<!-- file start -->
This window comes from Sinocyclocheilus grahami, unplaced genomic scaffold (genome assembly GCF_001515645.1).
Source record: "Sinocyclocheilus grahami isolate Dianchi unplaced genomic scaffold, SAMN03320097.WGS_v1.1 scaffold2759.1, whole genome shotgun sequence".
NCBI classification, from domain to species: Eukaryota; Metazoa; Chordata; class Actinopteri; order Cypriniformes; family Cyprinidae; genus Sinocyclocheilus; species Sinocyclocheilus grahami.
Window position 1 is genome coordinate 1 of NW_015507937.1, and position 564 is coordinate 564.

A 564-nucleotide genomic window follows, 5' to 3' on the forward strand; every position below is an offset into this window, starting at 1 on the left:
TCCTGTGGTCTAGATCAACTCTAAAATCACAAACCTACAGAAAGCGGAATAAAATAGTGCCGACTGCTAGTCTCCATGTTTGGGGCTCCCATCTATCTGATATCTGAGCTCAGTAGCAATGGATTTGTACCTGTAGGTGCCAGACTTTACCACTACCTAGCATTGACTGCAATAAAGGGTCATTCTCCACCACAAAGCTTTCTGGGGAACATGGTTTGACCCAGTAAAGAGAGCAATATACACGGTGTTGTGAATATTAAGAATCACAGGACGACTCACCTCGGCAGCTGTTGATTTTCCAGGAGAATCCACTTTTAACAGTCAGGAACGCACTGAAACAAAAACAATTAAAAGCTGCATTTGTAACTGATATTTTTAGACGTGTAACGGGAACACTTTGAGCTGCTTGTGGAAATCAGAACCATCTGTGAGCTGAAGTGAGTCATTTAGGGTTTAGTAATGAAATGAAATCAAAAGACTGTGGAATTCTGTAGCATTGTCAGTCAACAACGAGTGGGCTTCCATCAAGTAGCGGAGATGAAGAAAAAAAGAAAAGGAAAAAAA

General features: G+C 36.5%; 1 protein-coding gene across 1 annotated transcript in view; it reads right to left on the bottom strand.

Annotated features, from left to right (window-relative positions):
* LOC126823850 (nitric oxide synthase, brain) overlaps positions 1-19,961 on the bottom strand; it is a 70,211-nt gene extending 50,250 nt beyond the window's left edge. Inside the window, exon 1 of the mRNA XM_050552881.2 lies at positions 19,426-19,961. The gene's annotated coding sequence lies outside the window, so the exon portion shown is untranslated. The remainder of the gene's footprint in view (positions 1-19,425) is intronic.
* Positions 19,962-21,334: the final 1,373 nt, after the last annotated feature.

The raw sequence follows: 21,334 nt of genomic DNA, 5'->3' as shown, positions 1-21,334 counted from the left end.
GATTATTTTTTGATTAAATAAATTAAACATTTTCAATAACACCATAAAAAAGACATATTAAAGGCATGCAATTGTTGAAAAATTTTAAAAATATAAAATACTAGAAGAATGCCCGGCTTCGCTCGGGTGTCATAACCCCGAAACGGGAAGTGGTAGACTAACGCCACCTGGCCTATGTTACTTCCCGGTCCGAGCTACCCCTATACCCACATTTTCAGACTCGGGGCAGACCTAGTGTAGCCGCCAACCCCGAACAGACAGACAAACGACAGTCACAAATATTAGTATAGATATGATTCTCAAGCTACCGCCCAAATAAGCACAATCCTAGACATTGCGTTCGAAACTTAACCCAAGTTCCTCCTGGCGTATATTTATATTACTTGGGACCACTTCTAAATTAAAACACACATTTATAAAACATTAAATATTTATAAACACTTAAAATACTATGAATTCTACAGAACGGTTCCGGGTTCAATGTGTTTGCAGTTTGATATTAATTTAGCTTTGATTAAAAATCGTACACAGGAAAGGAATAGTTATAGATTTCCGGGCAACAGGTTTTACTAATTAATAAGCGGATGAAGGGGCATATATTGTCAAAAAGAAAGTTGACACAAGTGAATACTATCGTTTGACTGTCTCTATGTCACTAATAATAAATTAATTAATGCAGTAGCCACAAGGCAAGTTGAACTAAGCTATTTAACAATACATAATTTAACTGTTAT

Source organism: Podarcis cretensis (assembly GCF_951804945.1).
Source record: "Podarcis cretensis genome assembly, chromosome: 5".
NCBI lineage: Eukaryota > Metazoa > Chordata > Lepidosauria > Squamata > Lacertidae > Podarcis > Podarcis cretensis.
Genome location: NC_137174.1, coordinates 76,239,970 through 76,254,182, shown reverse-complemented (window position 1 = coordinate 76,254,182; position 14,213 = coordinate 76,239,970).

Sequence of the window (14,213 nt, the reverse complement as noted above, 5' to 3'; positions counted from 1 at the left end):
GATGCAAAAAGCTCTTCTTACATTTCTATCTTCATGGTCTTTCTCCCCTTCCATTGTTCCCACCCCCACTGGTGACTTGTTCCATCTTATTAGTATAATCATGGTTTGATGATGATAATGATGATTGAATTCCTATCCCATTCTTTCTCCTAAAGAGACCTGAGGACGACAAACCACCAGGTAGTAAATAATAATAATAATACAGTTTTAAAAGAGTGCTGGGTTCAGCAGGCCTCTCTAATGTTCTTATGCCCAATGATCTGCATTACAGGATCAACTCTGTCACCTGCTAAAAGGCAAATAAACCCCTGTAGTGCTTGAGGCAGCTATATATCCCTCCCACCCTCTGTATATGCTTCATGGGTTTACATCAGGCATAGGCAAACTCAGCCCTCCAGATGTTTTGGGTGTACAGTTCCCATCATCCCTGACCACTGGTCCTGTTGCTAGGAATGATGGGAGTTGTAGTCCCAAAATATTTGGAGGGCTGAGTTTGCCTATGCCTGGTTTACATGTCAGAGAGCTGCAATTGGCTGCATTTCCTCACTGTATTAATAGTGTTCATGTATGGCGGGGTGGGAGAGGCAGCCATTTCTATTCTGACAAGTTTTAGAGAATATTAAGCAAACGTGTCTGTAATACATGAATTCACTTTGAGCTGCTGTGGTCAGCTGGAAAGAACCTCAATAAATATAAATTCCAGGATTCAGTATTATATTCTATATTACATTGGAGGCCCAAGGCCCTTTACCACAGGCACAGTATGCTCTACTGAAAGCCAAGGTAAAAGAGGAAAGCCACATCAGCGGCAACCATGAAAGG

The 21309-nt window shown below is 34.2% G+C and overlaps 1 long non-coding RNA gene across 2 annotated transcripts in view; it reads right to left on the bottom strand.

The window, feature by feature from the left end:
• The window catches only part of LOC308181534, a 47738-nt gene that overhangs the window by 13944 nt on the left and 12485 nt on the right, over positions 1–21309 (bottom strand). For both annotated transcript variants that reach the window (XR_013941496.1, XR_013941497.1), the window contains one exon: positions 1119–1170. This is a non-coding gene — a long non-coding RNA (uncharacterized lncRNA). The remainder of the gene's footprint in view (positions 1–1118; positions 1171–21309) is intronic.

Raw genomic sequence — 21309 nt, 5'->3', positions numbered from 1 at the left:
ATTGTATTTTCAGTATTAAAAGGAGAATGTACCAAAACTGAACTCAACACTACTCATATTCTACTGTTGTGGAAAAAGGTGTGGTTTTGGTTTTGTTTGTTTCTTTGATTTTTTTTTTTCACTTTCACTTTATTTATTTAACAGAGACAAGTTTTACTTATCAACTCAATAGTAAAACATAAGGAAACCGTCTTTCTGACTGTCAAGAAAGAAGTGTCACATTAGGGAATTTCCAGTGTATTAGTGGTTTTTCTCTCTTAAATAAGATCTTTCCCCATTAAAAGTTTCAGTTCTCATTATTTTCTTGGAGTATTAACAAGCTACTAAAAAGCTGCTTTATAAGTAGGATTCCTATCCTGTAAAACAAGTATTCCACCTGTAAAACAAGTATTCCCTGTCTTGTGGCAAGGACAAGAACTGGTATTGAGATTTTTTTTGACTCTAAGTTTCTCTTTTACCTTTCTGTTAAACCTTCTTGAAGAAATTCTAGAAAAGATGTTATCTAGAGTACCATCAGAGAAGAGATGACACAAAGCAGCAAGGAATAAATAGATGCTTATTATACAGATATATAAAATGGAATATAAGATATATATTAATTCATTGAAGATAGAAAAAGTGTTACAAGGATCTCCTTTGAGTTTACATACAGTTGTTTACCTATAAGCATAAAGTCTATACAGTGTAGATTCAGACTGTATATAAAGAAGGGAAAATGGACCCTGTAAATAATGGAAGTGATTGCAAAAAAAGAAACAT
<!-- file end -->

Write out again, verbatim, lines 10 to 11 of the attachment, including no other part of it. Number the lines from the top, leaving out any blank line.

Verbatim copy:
* Positions 19,962-21,334: the final 1,373 nt, after the last annotated feature.

The raw sequence follows: 21,334 nt of genomic DNA, 5'->3' as shown, positions 1-21,334 counted from the left end.